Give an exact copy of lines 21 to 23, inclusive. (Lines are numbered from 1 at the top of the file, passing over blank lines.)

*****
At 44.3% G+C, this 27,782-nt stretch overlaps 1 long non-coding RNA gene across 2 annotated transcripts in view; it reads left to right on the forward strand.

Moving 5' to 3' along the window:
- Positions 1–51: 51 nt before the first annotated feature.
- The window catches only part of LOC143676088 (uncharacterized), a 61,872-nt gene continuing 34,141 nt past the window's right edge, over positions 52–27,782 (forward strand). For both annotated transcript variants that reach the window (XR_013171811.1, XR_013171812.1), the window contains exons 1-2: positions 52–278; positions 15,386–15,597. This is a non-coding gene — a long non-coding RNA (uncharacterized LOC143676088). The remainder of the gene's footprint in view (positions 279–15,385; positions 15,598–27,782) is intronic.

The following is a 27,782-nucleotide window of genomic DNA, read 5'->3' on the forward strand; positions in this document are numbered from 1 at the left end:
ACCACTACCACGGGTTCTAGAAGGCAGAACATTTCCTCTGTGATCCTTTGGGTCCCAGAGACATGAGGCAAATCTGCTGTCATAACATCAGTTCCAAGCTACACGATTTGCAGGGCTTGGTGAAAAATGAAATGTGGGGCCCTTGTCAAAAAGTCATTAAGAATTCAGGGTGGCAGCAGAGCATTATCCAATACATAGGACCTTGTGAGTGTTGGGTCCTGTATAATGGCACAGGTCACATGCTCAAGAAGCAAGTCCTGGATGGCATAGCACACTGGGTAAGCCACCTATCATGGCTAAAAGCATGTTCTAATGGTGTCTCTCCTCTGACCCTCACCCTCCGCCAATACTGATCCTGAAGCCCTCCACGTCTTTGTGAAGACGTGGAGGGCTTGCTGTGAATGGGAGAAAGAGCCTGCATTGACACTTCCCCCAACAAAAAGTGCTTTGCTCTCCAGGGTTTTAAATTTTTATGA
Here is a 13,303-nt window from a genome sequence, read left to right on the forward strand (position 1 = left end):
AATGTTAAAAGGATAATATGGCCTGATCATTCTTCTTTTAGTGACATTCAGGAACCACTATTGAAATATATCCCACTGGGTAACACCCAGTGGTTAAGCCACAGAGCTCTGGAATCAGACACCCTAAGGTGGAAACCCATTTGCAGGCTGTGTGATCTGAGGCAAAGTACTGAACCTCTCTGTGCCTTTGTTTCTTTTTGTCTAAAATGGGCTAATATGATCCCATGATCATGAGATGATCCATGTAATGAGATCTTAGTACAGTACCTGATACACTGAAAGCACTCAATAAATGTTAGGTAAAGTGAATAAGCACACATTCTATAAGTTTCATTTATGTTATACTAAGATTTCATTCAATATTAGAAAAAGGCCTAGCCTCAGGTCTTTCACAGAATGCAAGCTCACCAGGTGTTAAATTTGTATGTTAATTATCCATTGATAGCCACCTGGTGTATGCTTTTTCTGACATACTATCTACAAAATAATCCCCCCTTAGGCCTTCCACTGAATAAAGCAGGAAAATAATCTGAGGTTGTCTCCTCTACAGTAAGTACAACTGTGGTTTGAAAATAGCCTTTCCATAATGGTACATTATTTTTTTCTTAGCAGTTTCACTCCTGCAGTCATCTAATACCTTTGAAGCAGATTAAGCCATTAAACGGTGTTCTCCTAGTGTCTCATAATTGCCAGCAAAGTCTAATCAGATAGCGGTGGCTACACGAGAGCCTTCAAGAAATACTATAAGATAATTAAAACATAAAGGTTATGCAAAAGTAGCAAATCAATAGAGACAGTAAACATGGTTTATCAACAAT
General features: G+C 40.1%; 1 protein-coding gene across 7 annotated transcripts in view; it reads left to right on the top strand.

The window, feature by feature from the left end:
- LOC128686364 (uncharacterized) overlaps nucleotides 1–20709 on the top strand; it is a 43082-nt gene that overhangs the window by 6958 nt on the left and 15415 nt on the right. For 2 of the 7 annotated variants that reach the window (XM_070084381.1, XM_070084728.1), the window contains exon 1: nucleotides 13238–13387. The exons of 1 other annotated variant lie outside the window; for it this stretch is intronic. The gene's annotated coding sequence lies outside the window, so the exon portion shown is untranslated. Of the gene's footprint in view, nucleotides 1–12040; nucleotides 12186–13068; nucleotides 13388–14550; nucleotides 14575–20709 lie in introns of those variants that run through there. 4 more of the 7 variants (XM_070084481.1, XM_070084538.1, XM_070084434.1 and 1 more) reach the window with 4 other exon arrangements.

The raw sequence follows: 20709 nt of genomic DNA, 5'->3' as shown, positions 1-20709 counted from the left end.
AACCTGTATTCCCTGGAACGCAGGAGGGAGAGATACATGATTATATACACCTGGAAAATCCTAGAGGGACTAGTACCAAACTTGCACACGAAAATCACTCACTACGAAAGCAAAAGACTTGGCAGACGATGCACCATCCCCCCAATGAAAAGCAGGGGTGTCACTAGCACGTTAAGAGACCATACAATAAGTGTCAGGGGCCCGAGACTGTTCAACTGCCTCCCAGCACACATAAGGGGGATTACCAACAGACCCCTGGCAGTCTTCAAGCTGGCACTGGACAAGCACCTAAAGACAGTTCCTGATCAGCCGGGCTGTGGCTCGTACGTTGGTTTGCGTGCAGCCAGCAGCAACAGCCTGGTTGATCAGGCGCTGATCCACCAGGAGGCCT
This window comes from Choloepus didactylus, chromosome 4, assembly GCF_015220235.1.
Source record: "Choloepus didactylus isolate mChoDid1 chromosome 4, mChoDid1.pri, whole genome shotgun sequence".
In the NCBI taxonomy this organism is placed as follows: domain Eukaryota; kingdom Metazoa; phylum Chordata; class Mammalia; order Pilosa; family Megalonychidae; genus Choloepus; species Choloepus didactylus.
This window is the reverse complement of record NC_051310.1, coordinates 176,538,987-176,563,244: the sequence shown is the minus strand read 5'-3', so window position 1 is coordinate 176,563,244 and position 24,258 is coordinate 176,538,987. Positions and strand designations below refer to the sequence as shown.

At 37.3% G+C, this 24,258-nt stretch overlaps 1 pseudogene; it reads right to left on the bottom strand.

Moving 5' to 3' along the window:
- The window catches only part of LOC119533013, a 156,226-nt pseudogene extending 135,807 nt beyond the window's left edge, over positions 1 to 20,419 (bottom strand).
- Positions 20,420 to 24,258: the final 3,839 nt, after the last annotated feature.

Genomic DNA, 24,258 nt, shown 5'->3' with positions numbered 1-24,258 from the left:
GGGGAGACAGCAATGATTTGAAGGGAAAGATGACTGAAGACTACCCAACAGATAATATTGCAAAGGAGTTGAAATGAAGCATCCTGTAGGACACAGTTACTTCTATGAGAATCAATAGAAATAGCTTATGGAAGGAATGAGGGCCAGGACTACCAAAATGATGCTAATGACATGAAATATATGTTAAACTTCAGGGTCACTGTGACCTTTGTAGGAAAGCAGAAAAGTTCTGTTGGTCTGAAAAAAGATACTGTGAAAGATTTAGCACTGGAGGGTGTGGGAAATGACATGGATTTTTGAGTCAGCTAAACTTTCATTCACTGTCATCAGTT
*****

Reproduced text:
- Positions 20,420 to 24,258: the final 3,839 nt, after the last annotated feature.

Genomic DNA, 24,258 nt, shown 5'->3' with positions numbered 1-24,258 from the left:
GGGGAGACAGCAATGATTTGAAGGGAAAGATGACTGAAGACTACCCAACAGATAATATTGCAAAGGAGTTGAAATGAAGCATCCTGTAGGACACAGTTACTTCTATGAGAATCAATAGAAATAGCTTATGGAAGGAATGAGGGCCAGGACTACCAAAATGATGCTAATGACATGAAATATATGTTAAACTTCAGGGTCACTGTGACCTTTGTAGGAAAGCAGAAAAGTTCTGTTGGTCTGAAAAAAGATACTGTGAAAGATTTAGCACTGGAGGGTGTGGGAAATGACATGGATTTTTGAGTCAGCTAAACTTTCATTCACTGTCATCAGTT